Retrospective 2007-2017: Losing the Joy of Coding

At the transition of 2017-2018, prompted in part by upheaval in my personal life, I did some reflecting on my intellectual journey as a software developer over the last decade. I originally wrote this up as part of a New Year’s not-quite-resolutions post, but that post felt like both too much and not enough. In this update I’ve preserved the retrospective part of that post, and added a new conclusion.

Finding and Losing Joy

In 2007, after nine years as a relatively anonymous coder, I started building a public profile for myself as a programming enthusiast. I dabbled a bit in being an advocate for robust engineering practices, following in the footsteps of many of the programmers I admired. But where I really found my “voice” crystallizing was when I wrote posts and conference talks about the sheer unbridled joy of programming. I think that became my unofficial brand for a long time.

Joy and passion are closely linked. As time went by, I started noticing more and more how programmer “passion” for software had been fetishized, productized, and exploited. I saw how the kind of joy I was talking about had been widely co-opted to keep talented people heads-down on ultimately frivolous projects.

Somewhere around 2015, I fell into a crisis of conscience. I became acutely aware of the systemic biases embedded in programming culture, worse than even other STEM industries. I spent a lot of time thinking about how the cultural values of software development and the Open-Source community—values like “meritocracy”—far from breaking down walls, actually served to exclude voices, encourage groupthink, build invisible-but-rigid caste systems, and reward toxic behavior.

What was worse, though, was that I started to question whether anything I was doing actually served to improve the world. You can talk about “joy” all day long, but if you’re helping nuclear weapons technicians take greater joy in building warheads, are you actually making the world a better place?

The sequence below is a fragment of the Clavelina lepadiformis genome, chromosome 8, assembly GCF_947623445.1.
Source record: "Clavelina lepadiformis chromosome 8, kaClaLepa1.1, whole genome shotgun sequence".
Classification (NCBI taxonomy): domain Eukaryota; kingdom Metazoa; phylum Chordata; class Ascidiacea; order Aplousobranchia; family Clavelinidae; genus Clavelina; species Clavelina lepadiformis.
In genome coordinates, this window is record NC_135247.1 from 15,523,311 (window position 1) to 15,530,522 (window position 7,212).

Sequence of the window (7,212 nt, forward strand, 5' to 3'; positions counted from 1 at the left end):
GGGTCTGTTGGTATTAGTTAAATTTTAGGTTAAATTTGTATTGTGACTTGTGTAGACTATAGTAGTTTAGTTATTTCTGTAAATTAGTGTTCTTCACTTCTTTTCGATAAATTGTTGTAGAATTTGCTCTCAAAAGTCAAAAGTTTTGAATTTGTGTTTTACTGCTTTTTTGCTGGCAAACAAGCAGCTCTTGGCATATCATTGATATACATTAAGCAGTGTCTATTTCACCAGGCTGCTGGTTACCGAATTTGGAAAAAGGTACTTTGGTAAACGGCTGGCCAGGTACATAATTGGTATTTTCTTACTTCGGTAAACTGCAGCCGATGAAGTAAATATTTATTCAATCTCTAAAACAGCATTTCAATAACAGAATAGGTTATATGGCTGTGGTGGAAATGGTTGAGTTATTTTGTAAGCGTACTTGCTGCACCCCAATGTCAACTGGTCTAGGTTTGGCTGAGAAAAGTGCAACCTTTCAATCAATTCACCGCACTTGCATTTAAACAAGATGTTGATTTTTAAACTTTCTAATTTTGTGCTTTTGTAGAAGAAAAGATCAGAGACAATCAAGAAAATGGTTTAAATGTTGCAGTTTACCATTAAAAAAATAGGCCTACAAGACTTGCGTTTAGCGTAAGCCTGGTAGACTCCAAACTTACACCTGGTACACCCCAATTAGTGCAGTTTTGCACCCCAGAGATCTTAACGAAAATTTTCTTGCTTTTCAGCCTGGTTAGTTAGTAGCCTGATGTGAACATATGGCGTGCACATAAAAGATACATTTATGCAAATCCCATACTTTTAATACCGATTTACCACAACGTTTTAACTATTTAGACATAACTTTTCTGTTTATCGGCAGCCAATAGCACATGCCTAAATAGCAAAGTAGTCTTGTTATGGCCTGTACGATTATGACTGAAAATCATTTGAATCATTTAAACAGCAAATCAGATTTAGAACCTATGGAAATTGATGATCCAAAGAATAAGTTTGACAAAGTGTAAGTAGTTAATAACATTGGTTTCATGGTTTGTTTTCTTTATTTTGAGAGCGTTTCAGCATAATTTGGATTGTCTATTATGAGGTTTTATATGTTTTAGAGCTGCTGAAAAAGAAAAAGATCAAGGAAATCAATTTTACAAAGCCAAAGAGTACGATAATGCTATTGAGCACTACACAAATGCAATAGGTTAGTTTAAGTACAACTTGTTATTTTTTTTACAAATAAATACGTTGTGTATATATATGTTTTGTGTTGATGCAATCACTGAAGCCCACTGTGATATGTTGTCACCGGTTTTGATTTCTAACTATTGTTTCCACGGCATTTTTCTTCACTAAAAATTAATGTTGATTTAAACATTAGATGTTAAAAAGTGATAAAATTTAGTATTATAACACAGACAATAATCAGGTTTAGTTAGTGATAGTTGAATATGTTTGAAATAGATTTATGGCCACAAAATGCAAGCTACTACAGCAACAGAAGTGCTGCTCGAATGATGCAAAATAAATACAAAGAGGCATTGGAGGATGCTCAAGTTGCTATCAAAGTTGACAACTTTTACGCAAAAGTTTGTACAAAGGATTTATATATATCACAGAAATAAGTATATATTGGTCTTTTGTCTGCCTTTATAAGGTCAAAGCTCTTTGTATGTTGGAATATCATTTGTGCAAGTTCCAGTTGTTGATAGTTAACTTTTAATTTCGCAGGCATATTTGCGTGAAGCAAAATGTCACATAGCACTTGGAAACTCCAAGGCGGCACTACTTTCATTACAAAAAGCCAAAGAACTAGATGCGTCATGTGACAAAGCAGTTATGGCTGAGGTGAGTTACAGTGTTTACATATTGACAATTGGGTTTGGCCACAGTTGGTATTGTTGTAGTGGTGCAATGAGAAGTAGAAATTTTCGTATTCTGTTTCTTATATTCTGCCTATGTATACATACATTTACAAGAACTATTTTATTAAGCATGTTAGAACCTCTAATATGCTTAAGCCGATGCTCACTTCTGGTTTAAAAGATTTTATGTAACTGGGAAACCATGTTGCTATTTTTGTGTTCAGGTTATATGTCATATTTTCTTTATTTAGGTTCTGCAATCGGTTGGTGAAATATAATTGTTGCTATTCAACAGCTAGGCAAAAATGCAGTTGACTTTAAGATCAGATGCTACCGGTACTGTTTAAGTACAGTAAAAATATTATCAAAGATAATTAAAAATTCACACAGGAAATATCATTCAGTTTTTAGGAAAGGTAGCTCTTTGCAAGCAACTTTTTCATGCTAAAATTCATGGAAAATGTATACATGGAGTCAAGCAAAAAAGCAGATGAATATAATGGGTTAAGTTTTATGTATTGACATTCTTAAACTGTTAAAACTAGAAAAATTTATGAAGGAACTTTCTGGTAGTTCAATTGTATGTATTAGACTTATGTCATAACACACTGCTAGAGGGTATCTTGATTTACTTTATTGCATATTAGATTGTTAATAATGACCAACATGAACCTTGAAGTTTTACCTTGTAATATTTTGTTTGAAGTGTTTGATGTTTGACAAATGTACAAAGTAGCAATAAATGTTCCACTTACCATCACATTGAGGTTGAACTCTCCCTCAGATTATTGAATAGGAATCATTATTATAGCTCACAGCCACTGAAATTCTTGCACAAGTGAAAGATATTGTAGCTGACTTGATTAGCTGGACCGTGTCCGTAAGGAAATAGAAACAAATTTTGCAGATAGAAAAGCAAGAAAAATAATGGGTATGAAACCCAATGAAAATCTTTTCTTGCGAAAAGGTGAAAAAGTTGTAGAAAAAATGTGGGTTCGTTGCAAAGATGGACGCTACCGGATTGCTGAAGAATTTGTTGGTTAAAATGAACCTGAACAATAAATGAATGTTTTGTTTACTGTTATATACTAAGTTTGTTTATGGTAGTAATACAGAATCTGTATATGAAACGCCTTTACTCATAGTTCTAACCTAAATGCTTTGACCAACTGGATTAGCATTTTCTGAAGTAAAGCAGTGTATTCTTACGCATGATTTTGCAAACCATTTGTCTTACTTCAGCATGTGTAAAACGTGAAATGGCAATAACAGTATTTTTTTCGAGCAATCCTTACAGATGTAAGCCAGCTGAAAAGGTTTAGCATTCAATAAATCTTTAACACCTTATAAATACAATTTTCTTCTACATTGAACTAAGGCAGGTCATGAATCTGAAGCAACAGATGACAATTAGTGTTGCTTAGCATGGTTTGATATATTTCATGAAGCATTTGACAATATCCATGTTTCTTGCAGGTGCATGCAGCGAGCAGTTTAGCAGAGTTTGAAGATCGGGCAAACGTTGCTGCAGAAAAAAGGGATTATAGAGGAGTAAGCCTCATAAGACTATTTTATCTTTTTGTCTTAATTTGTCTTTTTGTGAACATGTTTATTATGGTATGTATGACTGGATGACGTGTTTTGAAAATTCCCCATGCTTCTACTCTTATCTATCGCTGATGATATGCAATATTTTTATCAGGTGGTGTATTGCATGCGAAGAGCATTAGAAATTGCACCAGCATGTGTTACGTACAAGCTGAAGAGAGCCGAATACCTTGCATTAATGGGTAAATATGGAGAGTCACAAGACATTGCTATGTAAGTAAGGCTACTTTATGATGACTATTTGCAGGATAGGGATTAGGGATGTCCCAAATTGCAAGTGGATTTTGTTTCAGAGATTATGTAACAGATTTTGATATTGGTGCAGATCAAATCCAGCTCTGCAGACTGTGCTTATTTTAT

Which is not to say I think all programmers are building weapons of mass destruction. But as I started to dig into the all-too-obscure literature on the intersection of computing and humanities, I really started to worry about whether the programming industry was creating a net good in the world. Our software doesn’t just assist in getting things done. It doesn’t just mediate, either. Increasingly, it defines the boundaries of reality. It tells people how to categorize the signals they perceive. It lays down the channels  and chokepoints for human connection and information dissemination. It arbitrates, more than ever before, what is a thing, and what is not a thing.

It occurred to me that programmers are, by and large, manifestly unqualified to be constructing reality. But that’s what we are doing, at a ferocious rate. In that light, did helping them do it faster, more successfully, and while having more fun actually make sense as a positive life choice?

The Wilderness

I channeled a lot of my worries into my 2015 talk “The Soul of Software“. Writing that talk burnt me out on composing new conference talks for the next two years. It felt good to voice my concerns, but it didn’t really give me a sense of resolution, let alone redemption.

In 2016 and 2017 I continued in my path as an educator and trainer, but always with a hollow sense of unease and restlessness deep down. Was I really doing anything worthwhile? I was born to be in ministry—was this really the ministry I wanted to have? I spent a lot of time pacing my deck, wondering where to find the point of leverage that would really do some good in the world. I drew in, stopped podcasting, scaled back my use of social media, and generally became less visible.

What’s Next

As I write this at the start of 2018, I think it’s time to come down off my hill of solitude (both figuratively and literally). But I’m not looking to smash any stone tablets. What I’ve realized is that as heartsick as I am about the state of the industry I’m in, neither despair nor fury fit me well. Nor do they help me to make things better.

The joy hasn’t gone away, despite all my misgivings. I love writing code. I especially love seeing other people’s eyes light up when I share the empowerment of coding with them; as elegantly expressed incantations on a screen take on a life of their own and become part of mutual reality.

What we do as programmers is wondrous, and thrilling, and powerful, and just plain fun. Going forward, I want to share the -joy of code in a way that keeps it intimately connected to the joy of living. I want to find ways to treat coding not as an isolated intellectual exercise, but as an extension of deeper human values. I want to explore how code can be compassionate, and welcoming, and generous.



  1. Maybe your next book could be “Compassionate Ruby”? But seriously, I understand where you are coming from, and find myself wondering similar things. I think compassion and generosity are very good things, but I am convinced that they serve better as human qualities, not code qualities. I’m not convinced that any technology really makes our lives better. Different, or fun, maybe. But not better. I feel that when I write code, I’m doing it because I find it fun, but not because I believe it’s helping anybody. I can think of other ways to be of benefit to the world, and I’m not sure that coding is ever good for anything. I’m still hacking away at it, though…

    All the best.

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